All that’s faded into memory.
I feel like somebody I don’t know,
Are we really who we used to be?
Am I really who I was?”
Five years ago today at this time, I was about to be married in a small civil ceremony that would last about three minutes in front of a Chicago judge. I remember filling a water bottle with champagne at 10 am, sipping on it as my mom and dad drove me to the ceremony. My dad said, “Maybe you shouldn’t be doing this if you feel like you need to have that right now.” Five years later and looking back now, my dad really nailed it. Maybe I shouldn't have been doing any of it.
There were a lot of circumstances that happened leading up to that moment. I had gone about our love all wrong. I wasn’t okay with myself, and the only thing I knew to fill that void was someone else. We loved one another, and that was a fact. But it was only in the way two incomplete people could love: selfishly, shortsighted, and greedily. There was no real understanding of what it was to be married. There was no concept of what it was like to be 100% selfless. To be giving, compassionate, and kind were foreign concepts. All I knew then was that I was not okay by myself, and I needed someone else to plug that hole. It wasn't about my partner at all. It was, at all times, about me. What was he doing for me? How was he making me feel? What else should he be doing? At no time did it ever cross my mind that quite possibly, he had not been put on this earth to sacrifice himself for me.
Am I really who I was back then? Or was I who I am now, and did I just not even know yet? I don’t recognize that person anymore. The things I valued then, the way I needed it to be . . . those things seem so silly, trite, and immature. In no way shape or form was I ready to be a wife. I didn’t know what a wife does. I didn’t even know how to be a good person. Five years ago feels like five lifetimes ago. Sometimes, when I remember those times, I feel like a stranger, peering in at myself. I know it was physically me, but I feel reincarnated. I feel like somebody I don’t know.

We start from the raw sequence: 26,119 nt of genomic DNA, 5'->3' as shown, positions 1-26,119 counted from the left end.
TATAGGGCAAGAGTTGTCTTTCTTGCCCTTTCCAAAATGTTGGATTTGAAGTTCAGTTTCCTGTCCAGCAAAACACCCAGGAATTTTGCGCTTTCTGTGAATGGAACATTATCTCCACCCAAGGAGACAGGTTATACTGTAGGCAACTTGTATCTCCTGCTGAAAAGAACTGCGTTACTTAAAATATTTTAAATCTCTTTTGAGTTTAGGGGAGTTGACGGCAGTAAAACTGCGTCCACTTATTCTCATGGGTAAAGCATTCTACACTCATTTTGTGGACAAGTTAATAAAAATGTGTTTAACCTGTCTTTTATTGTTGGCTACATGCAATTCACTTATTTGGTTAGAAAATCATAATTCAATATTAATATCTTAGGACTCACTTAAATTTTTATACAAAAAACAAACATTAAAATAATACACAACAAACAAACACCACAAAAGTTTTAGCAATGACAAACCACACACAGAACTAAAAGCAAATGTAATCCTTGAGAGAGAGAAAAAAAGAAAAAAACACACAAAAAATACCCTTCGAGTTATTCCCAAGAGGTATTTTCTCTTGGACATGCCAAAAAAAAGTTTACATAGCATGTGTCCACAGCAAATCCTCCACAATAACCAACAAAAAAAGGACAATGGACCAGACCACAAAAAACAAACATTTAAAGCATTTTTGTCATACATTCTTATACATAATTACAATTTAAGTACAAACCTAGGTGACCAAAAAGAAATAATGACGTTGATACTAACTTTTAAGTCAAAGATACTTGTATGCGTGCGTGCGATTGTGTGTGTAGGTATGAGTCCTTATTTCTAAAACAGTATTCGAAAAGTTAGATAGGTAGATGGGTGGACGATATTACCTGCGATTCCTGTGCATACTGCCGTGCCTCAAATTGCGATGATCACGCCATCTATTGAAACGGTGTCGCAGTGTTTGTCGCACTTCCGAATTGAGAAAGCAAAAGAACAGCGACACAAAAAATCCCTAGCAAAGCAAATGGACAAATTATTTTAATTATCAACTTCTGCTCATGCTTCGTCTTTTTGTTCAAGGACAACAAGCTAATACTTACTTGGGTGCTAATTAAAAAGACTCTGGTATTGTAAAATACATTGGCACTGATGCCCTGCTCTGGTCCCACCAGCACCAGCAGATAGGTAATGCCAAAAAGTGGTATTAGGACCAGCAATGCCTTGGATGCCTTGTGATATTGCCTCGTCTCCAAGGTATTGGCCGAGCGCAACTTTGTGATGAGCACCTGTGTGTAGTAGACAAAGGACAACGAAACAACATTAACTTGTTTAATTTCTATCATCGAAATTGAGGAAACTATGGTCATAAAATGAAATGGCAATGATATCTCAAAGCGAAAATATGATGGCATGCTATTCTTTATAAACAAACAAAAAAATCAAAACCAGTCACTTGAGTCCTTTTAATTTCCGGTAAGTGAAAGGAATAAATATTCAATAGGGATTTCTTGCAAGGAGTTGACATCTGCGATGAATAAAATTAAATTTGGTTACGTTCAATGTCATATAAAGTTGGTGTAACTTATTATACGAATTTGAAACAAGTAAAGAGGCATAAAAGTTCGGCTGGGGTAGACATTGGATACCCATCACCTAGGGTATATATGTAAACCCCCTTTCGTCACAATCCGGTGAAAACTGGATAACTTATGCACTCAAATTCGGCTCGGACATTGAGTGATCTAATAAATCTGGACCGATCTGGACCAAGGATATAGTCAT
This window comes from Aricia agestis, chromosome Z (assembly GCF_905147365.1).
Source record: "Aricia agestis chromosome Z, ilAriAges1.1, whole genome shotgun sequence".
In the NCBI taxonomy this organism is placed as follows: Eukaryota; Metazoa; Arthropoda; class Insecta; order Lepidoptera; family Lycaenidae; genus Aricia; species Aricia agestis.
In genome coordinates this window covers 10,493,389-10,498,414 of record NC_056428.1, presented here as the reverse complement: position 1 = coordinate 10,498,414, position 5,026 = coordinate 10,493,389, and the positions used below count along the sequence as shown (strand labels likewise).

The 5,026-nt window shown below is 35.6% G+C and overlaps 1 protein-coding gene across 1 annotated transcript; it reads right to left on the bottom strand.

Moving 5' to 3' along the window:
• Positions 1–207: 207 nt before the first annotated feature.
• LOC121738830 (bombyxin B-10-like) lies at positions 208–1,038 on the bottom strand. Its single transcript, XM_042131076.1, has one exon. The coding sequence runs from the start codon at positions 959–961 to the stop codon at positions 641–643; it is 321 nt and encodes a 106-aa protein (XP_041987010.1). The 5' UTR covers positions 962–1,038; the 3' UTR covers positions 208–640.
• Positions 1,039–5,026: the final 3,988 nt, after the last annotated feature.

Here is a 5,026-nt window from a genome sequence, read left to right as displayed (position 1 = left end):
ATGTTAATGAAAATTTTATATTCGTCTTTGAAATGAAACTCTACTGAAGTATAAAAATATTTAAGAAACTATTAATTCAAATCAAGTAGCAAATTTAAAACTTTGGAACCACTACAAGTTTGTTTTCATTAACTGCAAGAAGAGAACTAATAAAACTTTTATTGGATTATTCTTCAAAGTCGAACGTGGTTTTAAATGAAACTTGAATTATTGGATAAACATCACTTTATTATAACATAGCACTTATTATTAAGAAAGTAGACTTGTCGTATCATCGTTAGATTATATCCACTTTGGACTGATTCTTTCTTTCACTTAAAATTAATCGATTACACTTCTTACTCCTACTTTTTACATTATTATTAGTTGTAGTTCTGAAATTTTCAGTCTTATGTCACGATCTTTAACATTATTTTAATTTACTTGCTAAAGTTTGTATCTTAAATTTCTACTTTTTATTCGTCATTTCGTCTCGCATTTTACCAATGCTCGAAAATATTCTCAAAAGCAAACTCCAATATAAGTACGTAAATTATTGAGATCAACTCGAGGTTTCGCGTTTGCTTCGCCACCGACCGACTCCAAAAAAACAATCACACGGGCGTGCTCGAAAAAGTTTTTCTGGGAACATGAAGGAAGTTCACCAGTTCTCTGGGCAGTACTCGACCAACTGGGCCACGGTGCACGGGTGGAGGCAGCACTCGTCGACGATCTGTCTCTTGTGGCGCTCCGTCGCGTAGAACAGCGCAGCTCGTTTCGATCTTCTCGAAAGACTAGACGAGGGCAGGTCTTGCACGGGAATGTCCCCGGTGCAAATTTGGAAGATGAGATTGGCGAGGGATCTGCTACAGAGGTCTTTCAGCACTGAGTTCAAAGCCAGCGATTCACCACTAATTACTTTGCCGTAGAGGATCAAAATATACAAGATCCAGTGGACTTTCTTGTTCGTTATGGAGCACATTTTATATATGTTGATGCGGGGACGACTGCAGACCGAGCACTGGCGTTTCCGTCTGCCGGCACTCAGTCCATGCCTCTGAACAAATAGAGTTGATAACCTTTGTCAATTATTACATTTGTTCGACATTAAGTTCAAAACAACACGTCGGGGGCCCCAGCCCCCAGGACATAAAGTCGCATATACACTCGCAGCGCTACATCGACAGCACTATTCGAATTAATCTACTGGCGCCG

I got married and I thought that things would not change. We were living together, we had dogs, and we had carefully, and yet recklessly, crafted a life. Nothing could change that or take that away as far as I was concerned. People say marriage changes things, and in my ever present immaturity, I scoffed at them. Those people, I know now that they . . . well, they are right. There is no telling when or where it changes. But somewhere on the road, when you are busy, life happens. You might lose a job, a house, or a pregnancy. You might not be able to get pregnant at all. A parent might fall ill, complacency may set in. You might gain a few pounds, or become obsessed with your career, or even send the kids off to college. Or, one day your husband could wake up and tell you that he wants to kill himself. And then he could spend a year trying.
It’s easy to be married in principle, but it’s extremely hard when you suddenly have to put your money where your mouth is. “In sickness and in health.” It’s not “until it gets hard.” Or “until I get bored.” Or “until I don’t want to anymore.” It’s “until death do us part.” Don’t get me wrong – I’m not saying anything about divorce. I understand it and why it happens. I believe if this series of events had not unfolded, I could be there myself, because I was not equipped to be in any relationship for the long haul. I was always half in and half out, making sure that I had an exit strategy in order to protect and serve one person – myself. I know it could happen to any of us if the circumstances are right. It could still happen to me, but not because of lack of care, consideration, and support. In this instance, Jeff wasn’t doing anything TO me. He was sick. In these moments, I had a choice. I could wash my hands of it and walk away, or I could be the person and partner that deep down, I was capable of being. I made a vow that I would be there for him when it was easy, and when it was tough; for better and for worse.
The good news is that while five years ago, I had absolutely no fucking clue, I do now. I’ve said this before, and I will say it again, we all have the chance to start over whenever we want. The reset button is always there, as long as we are willing to use it. I’m thankful for my reset. It’s allowed me to TRY to be the person I always have wanted to be, and is helping me to create the partnership I know we can have. I get the chance to rebuild this relationship, with two strong and whole people at the foundation. It doesn’t look like what I thought it would, and for that I am so grateful. It’s so much greater now, and I would, in a split second, do it all over again.